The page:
Here lies, I believe, the source of the discrepancy of viewpoint between me (and SI) and these others, both students and instructors. They appear to be looking at techniques and methodologies as wrong or right, whereas I (and SI) look at them as being current or applicable to a given threat environment or group (or even a specific student's need) or not.
In my view, I would be wrong to use an inappropriate methodology. In my view, I move from what is not current to what is, from less effective to more effective, from less applicable to more applicable. I move from what still works but not as well to State Of The Art. Others apparently move from mistake to correction and from what is wrong to what is right.
Perhaps their estimation of the gap between what is best and what is not, what is right and what is wrong is too large and rigid. Perhaps they really believe that what works best for one works best for everyone, or that the technique they discarded for something better isn't just not as effective or useful, but that it doesn't work at all anymore. I doubt this belief is as rigid as it reads like it is, but I also see some 'cookie cutter' teaching outside the military and law enforcement arena (where one-size-fits-all training is understandably common) that is simply unsuitable to the needs of the student.
I've become increasingly conscious of this reality: What I teach someone can have a direct bearing on whether they live or die. This makes it important--very important--for me to be rigidly flexible, absolutely adaptable, and conservatively considerate of everything I pass on to them, and to know more and different things than just what works for me. People I teach and people I write for here and in other venues need more from me than to be nothing more than wrong or right by definition. They need me to be current and adaptable, to be flexible and informed of present and past and to be able to pull from all of that to meet their needs, even if what they need is something I don't define as 'current' or that others define as 'right'. They need me to be as sure as I can be that a change or evolution or adaptation, however it's defined, is useful and beneficial before I teach it or promote it, no matter how new it is or how good it looks on TV and DVD.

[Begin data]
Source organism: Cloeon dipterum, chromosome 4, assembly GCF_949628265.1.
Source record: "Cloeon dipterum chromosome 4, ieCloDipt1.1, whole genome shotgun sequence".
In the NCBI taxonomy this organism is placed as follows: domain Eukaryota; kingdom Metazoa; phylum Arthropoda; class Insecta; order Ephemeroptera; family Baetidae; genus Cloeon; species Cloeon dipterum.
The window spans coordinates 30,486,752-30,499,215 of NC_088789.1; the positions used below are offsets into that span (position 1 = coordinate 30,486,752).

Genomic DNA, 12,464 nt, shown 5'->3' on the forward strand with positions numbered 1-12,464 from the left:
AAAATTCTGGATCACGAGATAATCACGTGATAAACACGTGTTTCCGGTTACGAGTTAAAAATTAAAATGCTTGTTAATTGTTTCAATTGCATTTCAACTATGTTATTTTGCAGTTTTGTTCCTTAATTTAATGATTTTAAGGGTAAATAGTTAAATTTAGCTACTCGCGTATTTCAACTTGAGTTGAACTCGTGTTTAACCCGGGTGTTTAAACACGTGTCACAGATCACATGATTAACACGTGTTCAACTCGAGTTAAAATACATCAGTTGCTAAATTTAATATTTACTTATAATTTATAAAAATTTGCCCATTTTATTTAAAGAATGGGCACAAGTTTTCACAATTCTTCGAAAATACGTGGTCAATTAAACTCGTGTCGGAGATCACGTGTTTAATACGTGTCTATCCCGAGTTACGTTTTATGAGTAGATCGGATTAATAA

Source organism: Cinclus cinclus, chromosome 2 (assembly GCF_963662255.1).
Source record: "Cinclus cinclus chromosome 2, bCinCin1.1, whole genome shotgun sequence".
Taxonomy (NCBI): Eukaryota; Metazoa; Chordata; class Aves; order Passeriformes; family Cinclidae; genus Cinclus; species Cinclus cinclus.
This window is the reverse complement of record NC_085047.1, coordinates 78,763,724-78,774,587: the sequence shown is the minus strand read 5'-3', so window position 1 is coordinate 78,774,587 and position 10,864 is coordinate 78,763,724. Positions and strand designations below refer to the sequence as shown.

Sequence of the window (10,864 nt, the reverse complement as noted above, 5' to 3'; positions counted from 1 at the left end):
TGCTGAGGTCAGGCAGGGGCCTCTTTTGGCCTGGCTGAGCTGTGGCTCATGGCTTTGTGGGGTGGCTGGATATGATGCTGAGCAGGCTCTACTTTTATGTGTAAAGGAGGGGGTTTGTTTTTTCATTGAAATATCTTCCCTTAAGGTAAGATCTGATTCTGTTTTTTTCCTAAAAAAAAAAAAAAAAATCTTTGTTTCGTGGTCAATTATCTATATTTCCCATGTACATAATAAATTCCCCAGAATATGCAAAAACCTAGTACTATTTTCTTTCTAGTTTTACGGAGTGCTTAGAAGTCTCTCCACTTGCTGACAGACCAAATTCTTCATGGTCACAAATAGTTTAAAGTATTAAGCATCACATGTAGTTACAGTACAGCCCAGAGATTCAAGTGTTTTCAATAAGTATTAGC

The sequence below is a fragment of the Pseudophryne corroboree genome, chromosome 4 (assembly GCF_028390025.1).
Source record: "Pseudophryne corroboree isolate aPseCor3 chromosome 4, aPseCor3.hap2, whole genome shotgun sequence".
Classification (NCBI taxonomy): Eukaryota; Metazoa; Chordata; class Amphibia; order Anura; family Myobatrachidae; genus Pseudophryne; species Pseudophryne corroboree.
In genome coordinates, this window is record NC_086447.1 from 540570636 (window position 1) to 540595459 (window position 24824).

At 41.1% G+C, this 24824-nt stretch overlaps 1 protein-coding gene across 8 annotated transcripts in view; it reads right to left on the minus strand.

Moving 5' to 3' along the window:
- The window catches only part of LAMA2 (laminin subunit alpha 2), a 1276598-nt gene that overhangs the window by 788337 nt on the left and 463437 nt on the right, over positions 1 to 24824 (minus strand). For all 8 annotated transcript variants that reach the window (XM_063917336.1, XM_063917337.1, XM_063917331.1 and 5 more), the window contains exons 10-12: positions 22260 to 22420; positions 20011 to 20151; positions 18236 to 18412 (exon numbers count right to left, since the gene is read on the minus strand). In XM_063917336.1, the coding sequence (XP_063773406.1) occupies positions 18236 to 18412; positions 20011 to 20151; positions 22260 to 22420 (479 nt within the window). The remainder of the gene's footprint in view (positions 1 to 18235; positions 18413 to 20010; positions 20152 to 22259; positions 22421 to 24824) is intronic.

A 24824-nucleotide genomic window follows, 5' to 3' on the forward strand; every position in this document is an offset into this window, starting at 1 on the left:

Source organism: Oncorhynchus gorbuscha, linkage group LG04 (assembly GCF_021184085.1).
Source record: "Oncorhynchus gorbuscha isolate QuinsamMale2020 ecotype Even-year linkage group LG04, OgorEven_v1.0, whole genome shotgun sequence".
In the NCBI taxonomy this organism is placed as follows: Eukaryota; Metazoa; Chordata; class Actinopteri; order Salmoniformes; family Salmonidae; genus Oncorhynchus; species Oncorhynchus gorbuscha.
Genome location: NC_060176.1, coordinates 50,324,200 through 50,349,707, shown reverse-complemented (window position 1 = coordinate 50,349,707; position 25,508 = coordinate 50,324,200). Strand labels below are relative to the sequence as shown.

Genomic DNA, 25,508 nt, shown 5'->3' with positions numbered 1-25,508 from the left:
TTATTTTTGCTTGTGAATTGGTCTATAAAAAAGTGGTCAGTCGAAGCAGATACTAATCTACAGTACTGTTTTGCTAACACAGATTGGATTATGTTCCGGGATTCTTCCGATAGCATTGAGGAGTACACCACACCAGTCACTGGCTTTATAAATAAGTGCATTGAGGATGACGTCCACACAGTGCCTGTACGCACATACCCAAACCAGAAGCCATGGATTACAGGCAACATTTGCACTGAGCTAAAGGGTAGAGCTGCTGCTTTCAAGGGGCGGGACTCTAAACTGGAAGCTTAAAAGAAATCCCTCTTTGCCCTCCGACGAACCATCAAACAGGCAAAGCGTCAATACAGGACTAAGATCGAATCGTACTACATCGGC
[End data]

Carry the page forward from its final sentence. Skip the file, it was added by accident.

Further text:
For their sake, I can't afford to change, and I can't afford not to. There is the paradox of it.
Whatever they need to stay alive and win. Whatever they need to be the ones that go home when the fight is over. That is what I provide now, that is what I will continue to provide as long as I am able to. That is my word on it to you.
It would be wrong of me do anything else.
Stay safe out there. And if you can't stay safe, be dangerous.